Should Mysticism be taught in schools just like all other religions?

Asked by: jbradshaw95
  • It is the oldest religion that all other religions are based upon.

    Babylonian mysticism is basis of all other religions. All Hindu, Buddhist, Celtic, and new age beliefs are based on this common practice. Babylonian mysticism was the beginning of all spiritual practices like meditation, astral projection and astrology. Almost all major empires from the Egyptians to the Mayans, from the Greeks to the Huns, and from the feudal Japanese to the modern day New Agers practiced this faith. For Babylonian mysticism to be the base for almost all religions it seems odd that it is not taught in schools like the other religions.

  • Consciousness of God is part of the common definition of the mystic’s experience.

    The term "Christian mystic" is an oxymoron. Mysticism is not the experience of a Christian. Whereas Christian doctrine maintains that God dwells in all Christians and that they can experience God directly through belief in Jesus, Christian mysticism aspires to apprehend spiritual truths inaccessible through intellectual means, typically by emulation of Christ. The Bible tells us that Christ-likeness is achieved only by dying to self—not by self-effort at emulating anyone—and that spiritual truth is discerned through the intellect as guided by the indwelling Holy Spirit, who lives in all believers (John 16:13; 1 Corinthians 2:14).

    The closest valid experience of a Christian that might resemble mysticism to an unbelieving observer is when the Christian is filled with the Holy Spirit. For Christians, it is evident that the extraordinary wisdom, boldness, understanding, strength, etc. that such spiritual believers demonstrate is the result of being filled with the Spirit, as it is set forth in the Bible. Unbelievers cannot correctly comprehend such things. The Bible tells us why: "The man without the Spirit does not accept the things that come from the Spirit of God, for they are foolishness to him, and he cannot understand them, because they are spiritually discerned. The spiritual man makes judgments about all things, but he himself is not subject to any man's judgment: 'For who has known the mind of the Lord that he may instruct him?' But we have the mind of Christ" (1 Corinthians 2:16).

    Consciousness of God is part of the common definition of the mystic’s experience, but the only valid experience of this nature for the Christian is that which is allowed according to Scripture. "The Spirit himself testifies with our spirit that we are God's children" (Romans 8:16). Most modern mystical experiences suggest either things that don't really have much substance (make no meaningful contribution to the understanding of corporeal life) or things that would appear to challenge evangelical Bible doctrine, which invalidates the experience.

    The closest biblical account that an unbeliever might conclude was a mystical experience might be the apostle Paul's Damascus Road experience (Acts 22:1-21) or the experience he described in 2 Corinthians: "I know a man in Christ who fourteen years ago was caught up to the third heaven. Whether it was in the body or out of the body I do not know—God knows. And I know that this man—whether in the body or apart from the body I do not know, but God knows—was caught up to paradise. He heard inexpressible things, things that man is not permitted to tell" (2 Corinthians 12:2-4).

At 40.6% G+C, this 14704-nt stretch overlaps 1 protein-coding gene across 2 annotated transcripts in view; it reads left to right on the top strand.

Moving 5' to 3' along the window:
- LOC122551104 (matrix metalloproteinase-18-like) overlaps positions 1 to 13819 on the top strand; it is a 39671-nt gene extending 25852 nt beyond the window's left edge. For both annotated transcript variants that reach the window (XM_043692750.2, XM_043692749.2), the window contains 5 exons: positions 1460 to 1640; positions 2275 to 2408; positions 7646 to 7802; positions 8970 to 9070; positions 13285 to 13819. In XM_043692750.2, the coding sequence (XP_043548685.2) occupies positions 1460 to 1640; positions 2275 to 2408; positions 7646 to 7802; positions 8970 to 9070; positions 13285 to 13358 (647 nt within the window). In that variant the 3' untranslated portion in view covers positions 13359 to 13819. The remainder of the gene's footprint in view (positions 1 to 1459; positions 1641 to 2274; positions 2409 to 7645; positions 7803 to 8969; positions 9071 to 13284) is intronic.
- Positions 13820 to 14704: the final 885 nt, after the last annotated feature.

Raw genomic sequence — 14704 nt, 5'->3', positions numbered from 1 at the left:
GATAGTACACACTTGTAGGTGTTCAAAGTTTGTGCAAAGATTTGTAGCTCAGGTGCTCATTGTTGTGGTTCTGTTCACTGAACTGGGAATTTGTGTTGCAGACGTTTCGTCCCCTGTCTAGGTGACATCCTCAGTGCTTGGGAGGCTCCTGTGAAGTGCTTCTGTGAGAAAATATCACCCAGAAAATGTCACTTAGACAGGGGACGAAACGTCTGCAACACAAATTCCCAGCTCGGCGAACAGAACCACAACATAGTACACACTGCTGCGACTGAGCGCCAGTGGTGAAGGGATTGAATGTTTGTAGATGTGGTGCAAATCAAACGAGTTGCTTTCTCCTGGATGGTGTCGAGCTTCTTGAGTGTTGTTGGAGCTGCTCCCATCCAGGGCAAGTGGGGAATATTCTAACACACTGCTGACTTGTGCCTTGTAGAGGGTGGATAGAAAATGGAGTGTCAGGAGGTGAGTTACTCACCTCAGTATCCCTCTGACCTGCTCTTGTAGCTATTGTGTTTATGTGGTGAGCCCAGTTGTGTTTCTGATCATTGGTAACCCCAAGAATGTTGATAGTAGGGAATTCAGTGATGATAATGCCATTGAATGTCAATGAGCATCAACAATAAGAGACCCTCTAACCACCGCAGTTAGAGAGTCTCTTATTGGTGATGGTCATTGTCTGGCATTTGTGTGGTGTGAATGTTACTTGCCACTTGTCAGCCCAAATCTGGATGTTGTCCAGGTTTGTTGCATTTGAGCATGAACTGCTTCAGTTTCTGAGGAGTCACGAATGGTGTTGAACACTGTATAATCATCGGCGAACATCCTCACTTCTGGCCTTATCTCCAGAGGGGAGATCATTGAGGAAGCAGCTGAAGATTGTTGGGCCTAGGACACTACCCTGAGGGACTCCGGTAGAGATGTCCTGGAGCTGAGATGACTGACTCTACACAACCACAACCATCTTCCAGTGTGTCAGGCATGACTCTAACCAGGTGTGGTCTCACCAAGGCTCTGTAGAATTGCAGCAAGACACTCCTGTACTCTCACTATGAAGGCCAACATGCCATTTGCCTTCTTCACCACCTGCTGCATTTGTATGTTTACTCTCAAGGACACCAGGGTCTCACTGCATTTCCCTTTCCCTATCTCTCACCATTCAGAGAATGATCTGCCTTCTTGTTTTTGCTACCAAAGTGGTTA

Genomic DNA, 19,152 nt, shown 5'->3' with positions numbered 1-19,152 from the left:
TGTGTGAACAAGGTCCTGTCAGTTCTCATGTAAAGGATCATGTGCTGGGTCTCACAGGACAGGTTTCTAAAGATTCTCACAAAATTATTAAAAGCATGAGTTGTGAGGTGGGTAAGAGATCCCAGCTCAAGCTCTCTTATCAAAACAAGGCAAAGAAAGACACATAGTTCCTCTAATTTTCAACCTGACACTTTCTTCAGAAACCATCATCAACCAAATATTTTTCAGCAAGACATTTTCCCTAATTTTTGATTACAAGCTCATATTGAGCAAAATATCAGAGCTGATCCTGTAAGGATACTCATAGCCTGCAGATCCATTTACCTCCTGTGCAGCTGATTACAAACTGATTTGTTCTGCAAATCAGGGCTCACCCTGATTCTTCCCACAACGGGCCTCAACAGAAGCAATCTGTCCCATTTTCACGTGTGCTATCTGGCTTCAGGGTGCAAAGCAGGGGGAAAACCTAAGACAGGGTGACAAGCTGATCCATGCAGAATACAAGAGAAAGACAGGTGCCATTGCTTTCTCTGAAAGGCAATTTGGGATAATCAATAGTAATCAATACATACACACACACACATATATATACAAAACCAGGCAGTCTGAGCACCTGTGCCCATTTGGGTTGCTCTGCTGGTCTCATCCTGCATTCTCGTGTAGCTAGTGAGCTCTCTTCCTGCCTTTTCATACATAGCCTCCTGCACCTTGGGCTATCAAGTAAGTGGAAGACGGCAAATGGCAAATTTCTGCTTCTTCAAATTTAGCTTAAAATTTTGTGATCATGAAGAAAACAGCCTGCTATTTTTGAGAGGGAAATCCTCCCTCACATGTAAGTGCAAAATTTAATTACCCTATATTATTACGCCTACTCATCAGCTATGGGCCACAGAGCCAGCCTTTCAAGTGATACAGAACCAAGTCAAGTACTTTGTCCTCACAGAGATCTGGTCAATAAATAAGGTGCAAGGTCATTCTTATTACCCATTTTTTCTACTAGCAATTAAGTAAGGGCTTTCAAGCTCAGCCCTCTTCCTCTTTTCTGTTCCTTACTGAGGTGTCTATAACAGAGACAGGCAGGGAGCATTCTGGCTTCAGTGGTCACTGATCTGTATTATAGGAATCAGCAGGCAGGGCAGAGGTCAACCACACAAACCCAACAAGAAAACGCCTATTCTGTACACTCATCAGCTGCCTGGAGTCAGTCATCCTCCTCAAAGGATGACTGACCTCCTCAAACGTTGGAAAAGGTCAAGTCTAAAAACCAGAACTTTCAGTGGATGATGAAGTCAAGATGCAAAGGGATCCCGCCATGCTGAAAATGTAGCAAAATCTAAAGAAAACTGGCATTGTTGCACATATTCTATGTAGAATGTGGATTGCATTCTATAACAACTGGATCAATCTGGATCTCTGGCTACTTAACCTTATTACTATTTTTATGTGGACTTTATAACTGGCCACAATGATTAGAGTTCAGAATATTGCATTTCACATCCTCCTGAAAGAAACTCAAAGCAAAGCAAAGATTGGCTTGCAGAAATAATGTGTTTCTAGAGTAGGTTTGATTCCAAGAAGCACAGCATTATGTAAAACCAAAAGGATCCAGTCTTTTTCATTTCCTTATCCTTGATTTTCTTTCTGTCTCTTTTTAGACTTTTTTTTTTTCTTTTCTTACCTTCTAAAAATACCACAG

As we examine this account from a Christian perspective, however, we notice particularly that Paul makes it clear God would not allow him to give the details of that experience. Thus, it would hardly be reasonable for us to believe that God would be willing to divulge spiritual truth by the manner in which mystics seem to flaunt their experiences.

  • Public schools (private schools can teach what they want) should not teach religion (whether Christianity or Mysticism).

    Public schools can teach about religion in an historical sense. So I would have no problem with schools teaching about Babylonian mysticism in the context of it's role in Babylonian history and how it's influenced the philosophical thinking of people and their religions. But I am against public schools teaching mysticism or any other religion in the public school setting. I do think it's important to have an understanding how religion has impacted society through the ages, but I don't think we need to focus on any specific religion. Now in a college setting, it sounds like an awesome class.

  • No, just no

    If you start to teach children about these things, you open up a can of worms. This will cause confusion for children as to what is real and what is not. No religion should be taught in schools. Children should make up their own minds as to what to believe, uninfluenced by outside forces. The only reason people teach religion in schools is because by the time they are old enough to choose a religion, they are smart enough to know it is all bollocks, so they need to indoctrinate the poor kids at a young age. It's just like teaching kids Nazi values.

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Akhenaten says2015-10-18T10:54:50.573
No religion should be taught in schools.